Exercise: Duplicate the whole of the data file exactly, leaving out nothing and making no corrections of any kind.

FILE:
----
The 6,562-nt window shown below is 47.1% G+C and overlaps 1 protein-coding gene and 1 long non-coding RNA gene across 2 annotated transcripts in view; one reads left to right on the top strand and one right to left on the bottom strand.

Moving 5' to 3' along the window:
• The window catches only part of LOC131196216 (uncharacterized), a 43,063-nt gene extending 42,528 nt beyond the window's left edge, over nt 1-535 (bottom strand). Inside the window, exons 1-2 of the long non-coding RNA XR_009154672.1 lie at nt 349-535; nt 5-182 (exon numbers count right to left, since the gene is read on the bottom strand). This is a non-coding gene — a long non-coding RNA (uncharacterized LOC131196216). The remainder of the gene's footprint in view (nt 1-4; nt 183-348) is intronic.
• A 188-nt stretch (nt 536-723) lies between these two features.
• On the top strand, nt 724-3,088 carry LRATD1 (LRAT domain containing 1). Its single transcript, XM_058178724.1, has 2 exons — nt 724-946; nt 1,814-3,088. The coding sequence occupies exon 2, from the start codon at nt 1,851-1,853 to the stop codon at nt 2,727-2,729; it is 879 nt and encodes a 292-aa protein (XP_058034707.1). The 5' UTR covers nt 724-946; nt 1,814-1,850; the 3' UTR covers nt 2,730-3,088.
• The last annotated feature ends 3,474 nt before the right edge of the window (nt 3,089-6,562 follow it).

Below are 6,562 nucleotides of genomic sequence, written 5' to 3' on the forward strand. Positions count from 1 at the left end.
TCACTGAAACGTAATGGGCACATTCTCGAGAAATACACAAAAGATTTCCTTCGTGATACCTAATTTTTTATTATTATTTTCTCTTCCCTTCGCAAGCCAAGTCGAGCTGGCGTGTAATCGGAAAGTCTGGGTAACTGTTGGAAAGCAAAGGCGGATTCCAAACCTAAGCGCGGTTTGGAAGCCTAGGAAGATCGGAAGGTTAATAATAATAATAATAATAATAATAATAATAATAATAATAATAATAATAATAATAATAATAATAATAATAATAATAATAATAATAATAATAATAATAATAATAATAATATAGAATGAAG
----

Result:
The 6,562-nt window shown below is 47.1% G+C and overlaps 1 protein-coding gene and 1 long non-coding RNA gene across 2 annotated transcripts in view; one reads left to right on the top strand and one right to left on the bottom strand.

Moving 5' to 3' along the window:
• The window catches only part of LOC131196216 (uncharacterized), a 43,063-nt gene extending 42,528 nt beyond the window's left edge, over nt 1-535 (bottom strand). Inside the window, exons 1-2 of the long non-coding RNA XR_009154672.1 lie at nt 349-535; nt 5-182 (exon numbers count right to left, since the gene is read on the bottom strand). This is a non-coding gene — a long non-coding RNA (uncharacterized LOC131196216). The remainder of the gene's footprint in view (nt 1-4; nt 183-348) is intronic.
• A 188-nt stretch (nt 536-723) lies between these two features.
• On the top strand, nt 724-3,088 carry LRATD1 (LRAT domain containing 1). Its single transcript, XM_058178724.1, has 2 exons — nt 724-946; nt 1,814-3,088. The coding sequence occupies exon 2, from the start codon at nt 1,851-1,853 to the stop codon at nt 2,727-2,729; it is 879 nt and encodes a 292-aa protein (XP_058034707.1). The 5' UTR covers nt 724-946; nt 1,814-1,850; the 3' UTR covers nt 2,730-3,088.
• The last annotated feature ends 3,474 nt before the right edge of the window (nt 3,089-6,562 follow it).

Below are 6,562 nucleotides of genomic sequence, written 5' to 3' on the forward strand. Positions count from 1 at the left end.
TCACTGAAACGTAATGGGCACATTCTCGAGAAATACACAAAAGATTTCCTTCGTGATACCTAATTTTTTATTATTATTTTCTCTTCCCTTCGCAAGCCAAGTCGAGCTGGCGTGTAATCGGAAAGTCTGGGTAACTGTTGGAAAGCAAAGGCGGATTCCAAACCTAAGCGCGGTTTGGAAGCCTAGGAAGATCGGAAGGTTAATAATAATAATAATAATAATAATAATAATAATAATAATAATAATAATAATAATAATAATAATAATAATAATAATAATAATAATAATAATAATAATAATAATAATAATATAGAATGAAG